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After he got the tape “Just Perfect” (according to him) then I used several colors of the Adirondak Alcohol Ink from Ranger Industries and Tim Holtz.  Click on the image to enlarge it if you want to see the spacing and the mess.

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I left this to dry for 24 hours.  Mostly because I had run out of steam and energy.  Grrr!  I hate this being such a wimp!

The next day I took all the painters tape off and assessed my handiwork.  I didn’t like the one yellow stripe that was barely noticeable.

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If you don’t have a roll of this stuff already in your craft space….I think it is well worth your while to head to your hardware store or big box home improvement store.  This metal tape is really and truly very thin sheet metal with a glue backing.  This stuff is used by the heating and air conditioning people when they install furnace and a/c ducts in your home.

This tape is called “Shurtape Hold Strong”.  I’ve used this on many projects.  AND you can run this stuff through an embossing folder and your die cutting machine.  Totally awesome stuff!

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I cut the tape to the width I wanted using a paper trimmer.  Yes, you can use this stuff with your paper trimmer.  Leave the paper backing on before you cut it.  Or….you know what will happen.  It will stick and you will be saying a few words you would not wish to have repeated by the little ones in your home :/

Mark the tape at the desired length you want to span your jar.  Then Joe wanted a “Perfect” cut line so I brought him my little paper trimmer for him to use.  He’s so fantastic!  I just love this guy.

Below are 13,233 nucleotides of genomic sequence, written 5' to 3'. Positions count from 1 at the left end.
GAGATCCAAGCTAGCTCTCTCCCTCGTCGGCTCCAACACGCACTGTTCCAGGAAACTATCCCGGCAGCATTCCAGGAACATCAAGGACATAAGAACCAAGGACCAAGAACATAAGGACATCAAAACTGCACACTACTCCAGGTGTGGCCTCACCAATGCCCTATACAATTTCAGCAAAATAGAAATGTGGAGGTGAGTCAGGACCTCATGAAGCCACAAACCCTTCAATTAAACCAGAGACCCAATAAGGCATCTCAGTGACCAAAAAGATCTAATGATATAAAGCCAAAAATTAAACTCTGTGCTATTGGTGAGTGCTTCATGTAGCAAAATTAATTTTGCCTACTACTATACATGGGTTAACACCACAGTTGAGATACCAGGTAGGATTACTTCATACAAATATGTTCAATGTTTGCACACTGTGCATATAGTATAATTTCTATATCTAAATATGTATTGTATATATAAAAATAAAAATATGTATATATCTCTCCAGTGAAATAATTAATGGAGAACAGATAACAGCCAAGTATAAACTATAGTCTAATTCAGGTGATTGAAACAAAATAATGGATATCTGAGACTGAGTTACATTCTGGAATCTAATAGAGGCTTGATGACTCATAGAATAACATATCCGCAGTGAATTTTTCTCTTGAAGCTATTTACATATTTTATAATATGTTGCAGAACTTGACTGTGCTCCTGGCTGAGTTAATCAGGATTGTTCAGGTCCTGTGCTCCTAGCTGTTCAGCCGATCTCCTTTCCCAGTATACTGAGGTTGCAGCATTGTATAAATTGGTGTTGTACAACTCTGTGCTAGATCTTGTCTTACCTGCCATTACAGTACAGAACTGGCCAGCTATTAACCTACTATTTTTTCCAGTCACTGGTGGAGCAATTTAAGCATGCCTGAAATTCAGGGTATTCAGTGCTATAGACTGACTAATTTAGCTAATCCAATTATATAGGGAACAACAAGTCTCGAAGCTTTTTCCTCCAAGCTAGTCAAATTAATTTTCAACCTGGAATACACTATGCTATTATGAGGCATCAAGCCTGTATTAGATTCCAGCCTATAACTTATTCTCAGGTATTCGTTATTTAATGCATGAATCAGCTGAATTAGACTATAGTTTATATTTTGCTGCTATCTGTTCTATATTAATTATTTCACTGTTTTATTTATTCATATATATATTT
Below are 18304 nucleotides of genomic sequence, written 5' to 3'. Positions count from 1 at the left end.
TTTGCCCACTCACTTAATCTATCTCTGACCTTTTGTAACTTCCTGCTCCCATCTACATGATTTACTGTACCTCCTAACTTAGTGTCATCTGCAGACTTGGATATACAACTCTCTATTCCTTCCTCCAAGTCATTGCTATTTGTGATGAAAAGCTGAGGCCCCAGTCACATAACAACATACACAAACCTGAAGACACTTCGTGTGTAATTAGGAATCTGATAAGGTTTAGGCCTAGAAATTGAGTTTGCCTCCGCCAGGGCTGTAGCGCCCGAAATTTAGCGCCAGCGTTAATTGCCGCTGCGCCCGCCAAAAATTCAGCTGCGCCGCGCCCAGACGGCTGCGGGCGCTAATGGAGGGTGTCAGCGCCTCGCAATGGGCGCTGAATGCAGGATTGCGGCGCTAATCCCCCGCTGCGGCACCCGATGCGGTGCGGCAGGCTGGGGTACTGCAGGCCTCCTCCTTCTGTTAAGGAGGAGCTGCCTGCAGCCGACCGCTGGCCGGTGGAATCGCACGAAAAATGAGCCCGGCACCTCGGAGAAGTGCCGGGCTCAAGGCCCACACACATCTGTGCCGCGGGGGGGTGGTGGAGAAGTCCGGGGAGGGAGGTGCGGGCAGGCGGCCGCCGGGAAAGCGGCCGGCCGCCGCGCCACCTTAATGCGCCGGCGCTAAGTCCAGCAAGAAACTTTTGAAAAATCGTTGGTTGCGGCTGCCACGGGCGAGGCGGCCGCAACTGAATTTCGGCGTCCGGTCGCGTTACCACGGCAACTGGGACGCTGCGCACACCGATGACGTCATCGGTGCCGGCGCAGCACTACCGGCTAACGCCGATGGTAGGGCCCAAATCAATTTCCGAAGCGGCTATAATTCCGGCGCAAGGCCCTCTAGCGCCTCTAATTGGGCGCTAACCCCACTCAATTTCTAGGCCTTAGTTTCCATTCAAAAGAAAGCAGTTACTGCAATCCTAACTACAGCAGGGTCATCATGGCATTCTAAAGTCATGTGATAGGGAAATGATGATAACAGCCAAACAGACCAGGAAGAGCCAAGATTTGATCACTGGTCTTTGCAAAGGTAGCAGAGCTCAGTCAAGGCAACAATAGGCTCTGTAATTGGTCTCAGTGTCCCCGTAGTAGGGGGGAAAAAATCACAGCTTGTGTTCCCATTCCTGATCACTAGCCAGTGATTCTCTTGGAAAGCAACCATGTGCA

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Once the metal strip has been applied to your glass jar, precisely or almost precisely :D, you will need to use a bone folder to smooth out the wrinkles in the metal tape.  This will also make the tape stick fully to the jar and not come loose later on.

I would suggest you spray your newly created beauty with a sealer.  I use a Krylon “Triple Thick Crystal Clear Glaze” that is good for craft projects.  Give your jar a couple coats of this stuff.  Take it outside first.  Don’t spray in the sun or you will get “Orange Peel” texture.  Once sprayed, bring it in the house to finish drying for a glassy smooth finish.

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I’ve read that this stuff, the Krylon Clear Glaze, will even make your beautiful creation dishwasher safe.  Hand wash the first time though to make sure the metal tape doesn’t have a problem.

I have a few touch ups to do on mine before I spray it with the glaze.  So, do you think you might want to try something even more adventurous than stripes?  If you give this a try leave me a link in the comments section.  I may be totally inspired by you!

Leslie